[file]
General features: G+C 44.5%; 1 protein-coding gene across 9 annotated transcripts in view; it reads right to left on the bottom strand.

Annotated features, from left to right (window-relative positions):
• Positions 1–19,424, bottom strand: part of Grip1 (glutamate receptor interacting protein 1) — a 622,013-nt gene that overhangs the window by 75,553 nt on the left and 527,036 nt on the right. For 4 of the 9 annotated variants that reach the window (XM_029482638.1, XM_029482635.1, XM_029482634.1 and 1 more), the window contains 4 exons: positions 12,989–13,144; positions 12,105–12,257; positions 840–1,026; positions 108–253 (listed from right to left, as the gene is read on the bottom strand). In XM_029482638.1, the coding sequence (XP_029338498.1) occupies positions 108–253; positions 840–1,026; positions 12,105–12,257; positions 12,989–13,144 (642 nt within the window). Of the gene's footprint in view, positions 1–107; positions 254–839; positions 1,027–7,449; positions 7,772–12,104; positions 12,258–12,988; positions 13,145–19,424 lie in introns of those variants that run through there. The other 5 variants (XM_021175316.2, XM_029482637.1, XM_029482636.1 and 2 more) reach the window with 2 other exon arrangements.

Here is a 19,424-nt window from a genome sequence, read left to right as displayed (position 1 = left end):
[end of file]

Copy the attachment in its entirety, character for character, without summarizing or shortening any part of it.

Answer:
General features: G+C 44.5%; 1 protein-coding gene across 9 annotated transcripts in view; it reads right to left on the bottom strand.

Annotated features, from left to right (window-relative positions):
• Positions 1–19,424, bottom strand: part of Grip1 (glutamate receptor interacting protein 1) — a 622,013-nt gene that overhangs the window by 75,553 nt on the left and 527,036 nt on the right. For 4 of the 9 annotated variants that reach the window (XM_029482638.1, XM_029482635.1, XM_029482634.1 and 1 more), the window contains 4 exons: positions 12,989–13,144; positions 12,105–12,257; positions 840–1,026; positions 108–253 (listed from right to left, as the gene is read on the bottom strand). In XM_029482638.1, the coding sequence (XP_029338498.1) occupies positions 108–253; positions 840–1,026; positions 12,105–12,257; positions 12,989–13,144 (642 nt within the window). Of the gene's footprint in view, positions 1–107; positions 254–839; positions 1,027–7,449; positions 7,772–12,104; positions 12,258–12,988; positions 13,145–19,424 lie in introns of those variants that run through there. The other 5 variants (XM_021175316.2, XM_029482637.1, XM_029482636.1 and 2 more) reach the window with 2 other exon arrangements.

Here is a 19,424-nt window from a genome sequence, read left to right as displayed (position 1 = left end):